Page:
Chris has agents who have been with him since his RE/MAX days. They have seen him at his best and his worst. They weathered the transition from RE/MAX back to a local Mom and Pop operation and stuck with him through the creation of and the transition to, ROOST Real Estate Company
Transition can be traumatic. Most people avoid change at all costs. Even good change is stressful. While it is impossible to make transitioning a real estate business to a new model completely painless, knowing where obstacles are likely to come up can be helpful.
Your new agents are going to be inconvenienced. Some inconveniences will be minor, like changing out yard signs and business cards. Others, like notifying the local board of realtors, completing new licensing requirements, and updating websites are not that terrible. But when experienced all at once, it can be overwhelming. Especially when the agent still has their day to day business to run.
And some agents will feel they have tried transition before. If the last major move did not ‘take’ why should this one? Some never get completely on board while others will give it a chance.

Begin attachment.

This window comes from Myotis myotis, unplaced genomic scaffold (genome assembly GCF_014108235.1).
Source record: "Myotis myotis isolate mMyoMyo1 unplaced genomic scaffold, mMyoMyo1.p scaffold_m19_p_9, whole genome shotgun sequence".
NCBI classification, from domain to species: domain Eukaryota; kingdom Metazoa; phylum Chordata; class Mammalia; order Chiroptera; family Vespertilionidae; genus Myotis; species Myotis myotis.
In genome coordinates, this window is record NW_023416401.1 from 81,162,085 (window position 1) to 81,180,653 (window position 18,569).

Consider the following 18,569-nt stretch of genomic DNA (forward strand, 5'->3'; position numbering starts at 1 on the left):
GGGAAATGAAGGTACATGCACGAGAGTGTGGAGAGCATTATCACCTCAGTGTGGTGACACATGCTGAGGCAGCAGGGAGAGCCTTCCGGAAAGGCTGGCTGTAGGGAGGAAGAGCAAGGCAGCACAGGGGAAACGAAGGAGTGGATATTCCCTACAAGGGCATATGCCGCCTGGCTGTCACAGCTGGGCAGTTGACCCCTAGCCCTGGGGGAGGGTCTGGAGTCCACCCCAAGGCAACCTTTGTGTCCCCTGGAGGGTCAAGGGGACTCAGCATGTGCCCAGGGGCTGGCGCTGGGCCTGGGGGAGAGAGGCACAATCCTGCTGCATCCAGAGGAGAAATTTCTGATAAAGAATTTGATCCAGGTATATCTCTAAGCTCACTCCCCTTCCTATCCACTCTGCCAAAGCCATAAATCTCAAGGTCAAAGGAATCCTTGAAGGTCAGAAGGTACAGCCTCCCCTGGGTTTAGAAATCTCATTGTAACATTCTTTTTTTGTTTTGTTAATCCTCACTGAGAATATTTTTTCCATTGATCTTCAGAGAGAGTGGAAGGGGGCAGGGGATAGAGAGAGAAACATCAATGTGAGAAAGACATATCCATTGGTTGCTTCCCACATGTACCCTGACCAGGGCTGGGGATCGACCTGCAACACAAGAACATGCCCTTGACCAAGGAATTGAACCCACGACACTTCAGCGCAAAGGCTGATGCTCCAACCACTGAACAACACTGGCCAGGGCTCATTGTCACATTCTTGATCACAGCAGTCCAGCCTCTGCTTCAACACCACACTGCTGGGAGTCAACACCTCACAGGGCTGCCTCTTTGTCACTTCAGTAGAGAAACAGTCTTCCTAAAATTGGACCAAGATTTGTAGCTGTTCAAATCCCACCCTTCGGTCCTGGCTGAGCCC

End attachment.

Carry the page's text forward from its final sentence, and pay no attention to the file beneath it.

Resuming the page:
You as a broker may be interested in making a change to counter low team morale. A new direction may be just what the team needs to get back on a growth track. But too much change too quickly can derail your hopes for a better life and business.
Chris says never assume anyone will buy-in completely. Sometimes, people surprise us; some and leave and others are eager for change.
Sometimes, a little ‘creative destruction’ may be just what the doctor ordered. Sometimes we have to leave the past behind to secure a new future. Life is too short to continue in an unhappy situation. Don’t worry – in our broker owner training program, The Self-Managing Brokerage™, Chris addresses office transition in detail.
Up next, The Agent Experience: The Four Freedoms of a Real Estate Professional